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Graphene's electronic behaviour probed

10 November 2010 News

Using a one-of-a-kind instrument designed and built at the National Institute of Standards and Technology (NIST) in the US, an international team of researchers has unveiled a quartet of graphene’s electron states and discovered that electrons in graphene can split up into an unexpected and tantalising set of energy levels when exposed to extremely low temperatures and extremely high magnetic fields.

Published in the 9 September 2010 issue of Nature, this new research raises several intriguing questions about the fundamental physics of this exciting material and reveals new effects that may make graphene even more powerful than previously expected for practical electronic applications.

Graphene is one of the simplest materials – a single-atom-thick sheet of carbon atoms arranged in a honeycomb-like lattice – yet it has many remarkable and surprisingly complex properties. Measuring and understanding how electrons carry current through the sheet is important to realising its technological promise in wide-ranging applications, including high-speed electronics and sensors. For example, the electrons in graphene act as if they have no mass and are almost 100 times more mobile than in silicon. Moreover, the speed with which electrons move through graphene is not related to their energy, unlike materials such as silicon where more voltage must be applied to increase their speed, which creates heat that is detrimental to most applications.

NIST recently constructed the world’s most powerful and stable scanning probe microscope, with an unprecedented combination of low temperature (as low as 10 millikelvin, or 10 thousandths of a degree above absolute zero), ultra-high vacuum and high magnetic field. In the first measurements made with this instrument, the team has used its power to resolve the finest differences in the electron energies in graphene, atom by atom.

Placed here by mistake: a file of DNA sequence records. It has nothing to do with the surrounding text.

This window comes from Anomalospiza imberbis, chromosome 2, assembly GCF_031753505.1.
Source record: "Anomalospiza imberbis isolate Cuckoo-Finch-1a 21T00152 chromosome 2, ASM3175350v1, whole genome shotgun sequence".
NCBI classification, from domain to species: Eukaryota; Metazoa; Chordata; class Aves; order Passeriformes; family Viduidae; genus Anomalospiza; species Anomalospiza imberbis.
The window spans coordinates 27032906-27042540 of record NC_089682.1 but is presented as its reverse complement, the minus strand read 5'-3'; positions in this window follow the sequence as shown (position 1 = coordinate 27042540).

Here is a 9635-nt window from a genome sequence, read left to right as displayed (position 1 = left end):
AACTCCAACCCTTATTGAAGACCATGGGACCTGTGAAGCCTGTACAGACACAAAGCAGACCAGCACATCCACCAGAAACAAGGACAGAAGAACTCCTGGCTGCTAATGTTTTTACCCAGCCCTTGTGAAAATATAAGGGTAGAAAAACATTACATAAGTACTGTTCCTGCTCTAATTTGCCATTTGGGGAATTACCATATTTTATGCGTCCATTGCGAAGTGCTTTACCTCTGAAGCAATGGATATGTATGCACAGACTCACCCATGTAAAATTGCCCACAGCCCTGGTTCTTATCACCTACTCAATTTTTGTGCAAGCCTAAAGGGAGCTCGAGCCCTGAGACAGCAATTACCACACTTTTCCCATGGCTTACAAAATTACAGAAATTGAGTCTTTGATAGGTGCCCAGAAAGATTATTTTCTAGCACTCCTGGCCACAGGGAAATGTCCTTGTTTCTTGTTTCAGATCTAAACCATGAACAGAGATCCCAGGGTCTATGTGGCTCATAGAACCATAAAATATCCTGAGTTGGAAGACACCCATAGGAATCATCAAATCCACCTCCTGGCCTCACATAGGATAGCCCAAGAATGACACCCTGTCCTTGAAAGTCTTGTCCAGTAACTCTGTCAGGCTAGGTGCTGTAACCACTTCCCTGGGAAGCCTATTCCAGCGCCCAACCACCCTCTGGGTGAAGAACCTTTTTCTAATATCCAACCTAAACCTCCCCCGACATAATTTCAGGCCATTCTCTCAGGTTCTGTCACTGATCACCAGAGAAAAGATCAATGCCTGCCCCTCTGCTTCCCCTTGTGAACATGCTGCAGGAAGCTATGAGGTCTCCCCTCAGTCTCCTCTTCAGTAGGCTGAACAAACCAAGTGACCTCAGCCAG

Because of the geometry and electromagnetic properties of graphene’s structure, an electron in any given energy level populates four possible sublevels, called a ‘quartet.’ Theorists have predicted that this quartet of levels would split into different energies when immersed in a magnetic field, but until recently there had not been an instrument sensitive enough to resolve these differences. The experiment, according to the research team, revealed unexpected complex quantum behaviour of the electrons in a high magnetic field at extremely low temperatures. The electrons apparently interact strongly with one another in ways that affect their energy levels.

This artist’s rendition illustrates the electron energy levels in graphene as revealed by a unique NIST instrument. Because of graphene’s properties, an electron in any given energy level (the wide, purple band) comprises four quantum states (the four rings), called a ‘quartet.’ This quartet of levels split into different energies when immersed in a magnetic field. The two smaller bands on the outermost ring represent the further splitting of a graphene electronic state
This artist’s rendition illustrates the electron energy levels in graphene as revealed by a unique NIST instrument. Because of graphene’s properties, an electron in any given energy level (the wide, purple band) comprises four quantum states (the four rings), called a ‘quartet.’ This quartet of levels split into different energies when immersed in a magnetic field. The two smaller bands on the outermost ring represent the further splitting of a graphene electronic state

One possible explanation for this behaviour, the team says, is that the electrons have formed a ‘condensate’ in which they cease moving independently of one another and act as a single coordinated unit. If so, the work could point the way to the creation of smaller, highly energy efficient electronic devices based upon graphene which produce very little heat.





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